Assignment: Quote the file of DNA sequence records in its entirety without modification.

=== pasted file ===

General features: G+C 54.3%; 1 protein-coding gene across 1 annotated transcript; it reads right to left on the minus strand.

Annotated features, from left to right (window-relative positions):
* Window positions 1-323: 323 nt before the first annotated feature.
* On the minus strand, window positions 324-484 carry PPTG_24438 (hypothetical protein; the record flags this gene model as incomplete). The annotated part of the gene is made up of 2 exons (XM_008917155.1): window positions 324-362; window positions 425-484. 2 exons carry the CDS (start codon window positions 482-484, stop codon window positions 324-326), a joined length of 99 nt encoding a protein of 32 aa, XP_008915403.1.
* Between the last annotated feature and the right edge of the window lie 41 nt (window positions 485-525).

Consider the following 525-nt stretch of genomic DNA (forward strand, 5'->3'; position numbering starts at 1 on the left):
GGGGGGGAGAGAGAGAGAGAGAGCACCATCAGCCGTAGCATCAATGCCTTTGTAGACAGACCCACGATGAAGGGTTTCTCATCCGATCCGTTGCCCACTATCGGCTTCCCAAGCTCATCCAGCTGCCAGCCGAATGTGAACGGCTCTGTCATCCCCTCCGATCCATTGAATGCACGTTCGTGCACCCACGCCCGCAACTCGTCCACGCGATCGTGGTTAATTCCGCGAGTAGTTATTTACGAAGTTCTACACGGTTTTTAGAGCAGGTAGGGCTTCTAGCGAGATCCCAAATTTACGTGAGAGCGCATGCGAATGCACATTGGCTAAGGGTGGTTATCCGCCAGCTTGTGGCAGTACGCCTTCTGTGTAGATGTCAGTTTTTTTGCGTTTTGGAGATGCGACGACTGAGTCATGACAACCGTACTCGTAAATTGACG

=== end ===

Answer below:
General features: G+C 54.3%; 1 protein-coding gene across 1 annotated transcript; it reads right to left on the minus strand.

Annotated features, from left to right (window-relative positions):
* Window positions 1-323: 323 nt before the first annotated feature.
* On the minus strand, window positions 324-484 carry PPTG_24438 (hypothetical protein; the record flags this gene model as incomplete). The annotated part of the gene is made up of 2 exons (XM_008917155.1): window positions 324-362; window positions 425-484. 2 exons carry the CDS (start codon window positions 482-484, stop codon window positions 324-326), a joined length of 99 nt encoding a protein of 32 aa, XP_008915403.1.
* Between the last annotated feature and the right edge of the window lie 41 nt (window positions 485-525).

Consider the following 525-nt stretch of genomic DNA (forward strand, 5'->3'; position numbering starts at 1 on the left):
GGGGGGGAGAGAGAGAGAGAGAGCACCATCAGCCGTAGCATCAATGCCTTTGTAGACAGACCCACGATGAAGGGTTTCTCATCCGATCCGTTGCCCACTATCGGCTTCCCAAGCTCATCCAGCTGCCAGCCGAATGTGAACGGCTCTGTCATCCCCTCCGATCCATTGAATGCACGTTCGTGCACCCACGCCCGCAACTCGTCCACGCGATCGTGGTTAATTCCGCGAGTAGTTATTTACGAAGTTCTACACGGTTTTTAGAGCAGGTAGGGCTTCTAGCGAGATCCCAAATTTACGTGAGAGCGCATGCGAATGCACATTGGCTAAGGGTGGTTATCCGCCAGCTTGTGGCAGTACGCCTTCTGTGTAGATGTCAGTTTTTTTGCGTTTTGGAGATGCGACGACTGAGTCATGACAACCGTACTCGTAAATTGACG